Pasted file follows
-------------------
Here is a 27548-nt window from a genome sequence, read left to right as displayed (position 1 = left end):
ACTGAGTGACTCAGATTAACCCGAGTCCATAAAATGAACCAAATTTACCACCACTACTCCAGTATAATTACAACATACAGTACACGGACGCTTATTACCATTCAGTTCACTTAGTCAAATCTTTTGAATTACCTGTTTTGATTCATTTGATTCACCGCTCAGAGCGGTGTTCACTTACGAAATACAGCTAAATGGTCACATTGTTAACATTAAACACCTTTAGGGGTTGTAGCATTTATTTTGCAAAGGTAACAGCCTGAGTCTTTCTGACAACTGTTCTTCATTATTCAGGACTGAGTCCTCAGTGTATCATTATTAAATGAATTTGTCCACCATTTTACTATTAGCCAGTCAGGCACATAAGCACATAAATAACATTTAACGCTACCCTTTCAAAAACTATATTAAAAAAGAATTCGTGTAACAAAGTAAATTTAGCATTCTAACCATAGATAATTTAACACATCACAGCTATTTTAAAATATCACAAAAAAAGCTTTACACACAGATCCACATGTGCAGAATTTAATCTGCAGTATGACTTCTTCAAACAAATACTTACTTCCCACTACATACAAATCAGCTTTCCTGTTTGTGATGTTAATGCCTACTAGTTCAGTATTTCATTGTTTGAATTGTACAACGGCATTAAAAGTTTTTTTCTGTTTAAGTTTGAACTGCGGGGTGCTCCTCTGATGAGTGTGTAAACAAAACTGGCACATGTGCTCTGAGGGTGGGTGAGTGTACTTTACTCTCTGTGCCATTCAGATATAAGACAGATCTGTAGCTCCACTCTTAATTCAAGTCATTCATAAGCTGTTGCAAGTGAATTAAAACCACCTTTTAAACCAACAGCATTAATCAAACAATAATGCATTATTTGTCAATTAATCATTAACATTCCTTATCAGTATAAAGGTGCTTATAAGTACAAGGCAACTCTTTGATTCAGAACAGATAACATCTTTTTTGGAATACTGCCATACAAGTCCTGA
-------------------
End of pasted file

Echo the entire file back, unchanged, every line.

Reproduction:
Here is a 27548-nt window from a genome sequence, read left to right as displayed (position 1 = left end):
ACTGAGTGACTCAGATTAACCCGAGTCCATAAAATGAACCAAATTTACCACCACTACTCCAGTATAATTACAACATACAGTACACGGACGCTTATTACCATTCAGTTCACTTAGTCAAATCTTTTGAATTACCTGTTTTGATTCATTTGATTCACCGCTCAGAGCGGTGTTCACTTACGAAATACAGCTAAATGGTCACATTGTTAACATTAAACACCTTTAGGGGTTGTAGCATTTATTTTGCAAAGGTAACAGCCTGAGTCTTTCTGACAACTGTTCTTCATTATTCAGGACTGAGTCCTCAGTGTATCATTATTAAATGAATTTGTCCACCATTTTACTATTAGCCAGTCAGGCACATAAGCACATAAATAACATTTAACGCTACCCTTTCAAAAACTATATTAAAAAAGAATTCGTGTAACAAAGTAAATTTAGCATTCTAACCATAGATAATTTAACACATCACAGCTATTTTAAAATATCACAAAAAAAGCTTTACACACAGATCCACATGTGCAGAATTTAATCTGCAGTATGACTTCTTCAAACAAATACTTACTTCCCACTACATACAAATCAGCTTTCCTGTTTGTGATGTTAATGCCTACTAGTTCAGTATTTCATTGTTTGAATTGTACAACGGCATTAAAAGTTTTTTTCTGTTTAAGTTTGAACTGCGGGGTGCTCCTCTGATGAGTGTGTAAACAAAACTGGCACATGTGCTCTGAGGGTGGGTGAGTGTACTTTACTCTCTGTGCCATTCAGATATAAGACAGATCTGTAGCTCCACTCTTAATTCAAGTCATTCATAAGCTGTTGCAAGTGAATTAAAACCACCTTTTAAACCAACAGCATTAATCAAACAATAATGCATTATTTGTCAATTAATCATTAACATTCCTTATCAGTATAAAGGTGCTTATAAGTACAAGGCAACTCTTTGATTCAGAACAGATAACATCTTTTTTGGAATACTGCCATACAAGTCCTGA